Tony! Toni! Toné!
Saturday, June 23, 2012
Better than: Smacking it up, flipping it, or rubbing it down.
New Edition's "Road to 30" tour celebrates 29 years since the band found international recording success. But its origins actually stretch back to 1978, when producer Maurice Starr (who later also assembled New Kids on the Block and took to wearing eccentric military garb) created a group with Bobby Brown, Michael Bivins, and Ricky Bell. The three were ages 9-11 at the time.
Now in their early 40s, the core touring unit of New Edition for the last five-plus years has been Bivins, Bell, Ronnie DeVoe, Ralph Tresvant, and Johnny Gill, with Brown popping up intermittently. So intermittently, in fact, that we didn't believe he'd show up onstage Saturday night, even after it had been announced that all six members were in the building. And we weren't the only ones. "I know y'all didn't believe Bobby Brown was gonna be here!" teased Tresvant as each member introduced himself individually.
But there he was. "Oakland!" Brown bellowed to deafening screams. "I'm thankful for a lot of things, but definitely for Oakland. Y'all have really supported us through our whole career." He thanked the audience on behalf of the Brown family and the Houston family for "being yourselves."
Expectations for Brown's singing haven't been high since tumbling through his well-documented years of drug abuse with his late ex-wife Whitney Houston, but on Saturday he appeared happy and healthy, fresh off a Hawaiian honeymoon from his second marriage.
We kept our attention fixated on Brown when he was onstage. He definitely knew the choreography, but he didn't always give the steps their full oomph, though his movements felt jauntier by the end. His voice sounded stronger than it has in years, perhaps since he says he's stopped smoking, though he relied on the crowd to sing the hooks to his hits "Roni" and "My Prerogative."
New Edition shows give the fans exactly what they want, including teases of early offerings like "Popcorn Love" and "Candy Girl" alongside the members' popular solo songs (Johnny Gill's "My My My," Ricky Bell's "When Will I See You Smile Again," and Ralph Tresvant's "Sensitivity"). Gill left the stage to mingle on the floor while offering a tease of his new album Still Winning, his vocals hitting like a powerful combination of preacher and lovemaker holding a sermon on what he's going to do to the ladies.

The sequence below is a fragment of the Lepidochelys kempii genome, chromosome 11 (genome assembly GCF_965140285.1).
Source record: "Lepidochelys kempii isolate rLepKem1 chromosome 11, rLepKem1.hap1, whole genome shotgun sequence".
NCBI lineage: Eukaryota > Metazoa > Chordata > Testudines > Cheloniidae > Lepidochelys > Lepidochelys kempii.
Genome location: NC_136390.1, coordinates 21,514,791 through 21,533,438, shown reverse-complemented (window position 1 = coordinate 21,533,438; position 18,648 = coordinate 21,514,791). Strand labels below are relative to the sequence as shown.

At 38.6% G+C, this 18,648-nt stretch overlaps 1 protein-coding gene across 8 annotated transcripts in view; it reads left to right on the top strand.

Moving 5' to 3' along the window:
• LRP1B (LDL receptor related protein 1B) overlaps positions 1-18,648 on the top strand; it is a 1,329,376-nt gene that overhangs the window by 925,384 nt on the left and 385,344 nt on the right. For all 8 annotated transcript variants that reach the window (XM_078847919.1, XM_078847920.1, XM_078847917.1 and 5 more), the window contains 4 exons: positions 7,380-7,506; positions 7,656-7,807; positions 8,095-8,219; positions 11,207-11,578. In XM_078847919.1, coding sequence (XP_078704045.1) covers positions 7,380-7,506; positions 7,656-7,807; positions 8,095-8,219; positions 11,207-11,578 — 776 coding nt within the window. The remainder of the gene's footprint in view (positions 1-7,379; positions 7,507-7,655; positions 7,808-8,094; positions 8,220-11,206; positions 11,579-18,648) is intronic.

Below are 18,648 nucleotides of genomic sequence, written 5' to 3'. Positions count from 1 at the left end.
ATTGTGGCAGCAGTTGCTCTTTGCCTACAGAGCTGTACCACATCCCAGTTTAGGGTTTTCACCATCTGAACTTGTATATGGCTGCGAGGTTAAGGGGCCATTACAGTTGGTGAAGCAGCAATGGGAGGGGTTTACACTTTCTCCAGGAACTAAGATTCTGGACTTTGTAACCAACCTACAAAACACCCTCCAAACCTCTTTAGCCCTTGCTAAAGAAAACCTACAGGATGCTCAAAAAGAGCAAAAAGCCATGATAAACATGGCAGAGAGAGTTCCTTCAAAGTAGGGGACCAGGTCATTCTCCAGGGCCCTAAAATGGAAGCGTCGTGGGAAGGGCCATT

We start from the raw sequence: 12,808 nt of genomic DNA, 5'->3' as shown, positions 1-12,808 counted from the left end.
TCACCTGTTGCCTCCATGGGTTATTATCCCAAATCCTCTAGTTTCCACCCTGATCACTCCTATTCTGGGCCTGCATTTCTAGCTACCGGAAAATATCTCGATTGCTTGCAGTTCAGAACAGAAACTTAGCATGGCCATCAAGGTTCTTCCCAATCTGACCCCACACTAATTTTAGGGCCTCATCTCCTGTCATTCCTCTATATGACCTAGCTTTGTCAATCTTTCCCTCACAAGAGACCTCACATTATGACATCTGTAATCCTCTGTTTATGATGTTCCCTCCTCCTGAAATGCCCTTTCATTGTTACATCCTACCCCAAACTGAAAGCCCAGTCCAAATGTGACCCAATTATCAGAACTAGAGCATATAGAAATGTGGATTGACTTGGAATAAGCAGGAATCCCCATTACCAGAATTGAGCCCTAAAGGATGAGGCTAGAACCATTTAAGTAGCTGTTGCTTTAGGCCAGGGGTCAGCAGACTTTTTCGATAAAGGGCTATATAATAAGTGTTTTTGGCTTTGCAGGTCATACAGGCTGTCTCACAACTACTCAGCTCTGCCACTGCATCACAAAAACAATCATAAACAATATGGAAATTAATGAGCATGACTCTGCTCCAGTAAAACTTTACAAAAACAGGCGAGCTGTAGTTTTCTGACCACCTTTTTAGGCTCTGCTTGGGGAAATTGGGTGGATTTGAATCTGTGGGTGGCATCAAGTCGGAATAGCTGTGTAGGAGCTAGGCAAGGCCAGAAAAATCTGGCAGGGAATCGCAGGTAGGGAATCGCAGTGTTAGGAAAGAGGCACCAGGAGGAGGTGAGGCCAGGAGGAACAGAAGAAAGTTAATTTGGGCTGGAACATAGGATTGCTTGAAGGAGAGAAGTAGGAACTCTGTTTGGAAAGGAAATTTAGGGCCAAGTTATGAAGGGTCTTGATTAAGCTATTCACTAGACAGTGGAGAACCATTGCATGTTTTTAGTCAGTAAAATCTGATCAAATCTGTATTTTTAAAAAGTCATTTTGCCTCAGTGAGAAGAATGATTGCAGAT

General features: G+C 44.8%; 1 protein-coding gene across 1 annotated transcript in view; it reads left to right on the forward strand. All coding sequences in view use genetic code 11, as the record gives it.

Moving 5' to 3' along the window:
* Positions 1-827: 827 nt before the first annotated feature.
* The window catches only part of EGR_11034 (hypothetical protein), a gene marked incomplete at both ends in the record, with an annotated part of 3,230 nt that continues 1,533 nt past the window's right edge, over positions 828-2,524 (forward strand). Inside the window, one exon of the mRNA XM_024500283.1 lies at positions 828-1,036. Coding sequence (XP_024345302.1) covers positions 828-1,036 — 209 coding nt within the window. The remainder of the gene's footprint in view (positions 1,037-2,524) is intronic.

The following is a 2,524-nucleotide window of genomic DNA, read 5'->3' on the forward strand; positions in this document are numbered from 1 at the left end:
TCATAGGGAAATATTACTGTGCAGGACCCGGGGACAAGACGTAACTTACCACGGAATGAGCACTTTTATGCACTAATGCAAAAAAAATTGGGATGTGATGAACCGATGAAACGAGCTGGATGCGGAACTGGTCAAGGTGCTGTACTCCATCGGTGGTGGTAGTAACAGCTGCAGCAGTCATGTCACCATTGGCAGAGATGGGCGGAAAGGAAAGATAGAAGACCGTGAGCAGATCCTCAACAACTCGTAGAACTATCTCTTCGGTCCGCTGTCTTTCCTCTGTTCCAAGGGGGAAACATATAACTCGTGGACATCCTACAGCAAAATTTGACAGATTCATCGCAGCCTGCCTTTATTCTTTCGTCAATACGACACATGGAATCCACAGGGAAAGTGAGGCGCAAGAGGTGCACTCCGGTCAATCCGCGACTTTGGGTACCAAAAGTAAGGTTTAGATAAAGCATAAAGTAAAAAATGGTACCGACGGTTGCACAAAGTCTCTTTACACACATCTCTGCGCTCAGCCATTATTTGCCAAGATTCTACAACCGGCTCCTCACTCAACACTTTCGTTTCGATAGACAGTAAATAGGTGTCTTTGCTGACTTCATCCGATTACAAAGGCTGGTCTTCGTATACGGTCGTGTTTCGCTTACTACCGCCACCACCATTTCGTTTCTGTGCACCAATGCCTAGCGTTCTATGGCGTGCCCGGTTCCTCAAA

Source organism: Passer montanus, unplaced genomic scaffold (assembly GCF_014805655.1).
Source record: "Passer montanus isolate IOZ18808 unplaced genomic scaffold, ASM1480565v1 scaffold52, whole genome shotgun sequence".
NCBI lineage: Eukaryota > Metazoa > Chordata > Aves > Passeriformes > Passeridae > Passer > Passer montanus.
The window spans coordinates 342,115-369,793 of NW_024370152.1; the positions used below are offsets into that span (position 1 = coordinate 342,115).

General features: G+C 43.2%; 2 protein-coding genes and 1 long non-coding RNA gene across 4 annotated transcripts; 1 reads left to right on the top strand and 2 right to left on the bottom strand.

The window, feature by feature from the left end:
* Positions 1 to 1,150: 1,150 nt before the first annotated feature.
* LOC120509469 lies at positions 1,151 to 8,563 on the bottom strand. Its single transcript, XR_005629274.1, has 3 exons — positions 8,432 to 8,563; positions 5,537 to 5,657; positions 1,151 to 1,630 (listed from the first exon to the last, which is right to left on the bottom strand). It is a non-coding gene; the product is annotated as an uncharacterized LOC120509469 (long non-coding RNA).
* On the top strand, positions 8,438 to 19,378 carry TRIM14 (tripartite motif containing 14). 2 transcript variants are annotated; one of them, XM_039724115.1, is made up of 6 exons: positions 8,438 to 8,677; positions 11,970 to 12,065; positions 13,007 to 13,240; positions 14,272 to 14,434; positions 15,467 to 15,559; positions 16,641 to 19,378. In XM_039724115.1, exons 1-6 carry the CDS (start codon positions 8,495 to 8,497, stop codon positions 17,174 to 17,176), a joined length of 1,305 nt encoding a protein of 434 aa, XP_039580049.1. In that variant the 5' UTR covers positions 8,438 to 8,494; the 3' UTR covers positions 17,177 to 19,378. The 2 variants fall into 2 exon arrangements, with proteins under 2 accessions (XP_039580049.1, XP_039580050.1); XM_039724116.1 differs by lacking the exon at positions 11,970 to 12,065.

But they wisely reserved the two Bell Biv DeVoe hits, "Do Me" and "Poison," to bring the house down at the end. Fedoras were exchanged for baseball lids, and Brown showed off a Giants cap, which was funny because the show had been delayed because of a late A's game next door in the Coliseum. While all six sang the saucy BBD tunes, Bell, Bivins, and DeVoe jacked up the energy level with explosive dance moves.
Openers Tony! Toni! Toné! began the show 40 minutes late and struggled with multiple sound problems, including faulty microphones and an inoperable DJ station. The band pulled off a crowd-pleasing set for locals at a KBLX concert last summer, proving that the chops are still there. And while the crowd reacted favorably to "Anniversary," it was particularly upsetting to watch the two-song set end to a loud round of booing in the group's hometown.
Luckily, that low note seemed quickly forgotten in the ensuing hours as the crowd sang, danced, and expressed unbridled joy. The Bay Area audience was one of the true highlights of the night.
Personal bias: Been a New Edition fan for 29 years.
Random detail: Everyone in my immediate vicinity knew the key dance steps of the night, which made me glad I had brushed up with a tutorial beforehand.
By the way: Earlier in the day, Brown promoted his new album, The Masterpiece, with a signing at Rasputin Music in Berkeley.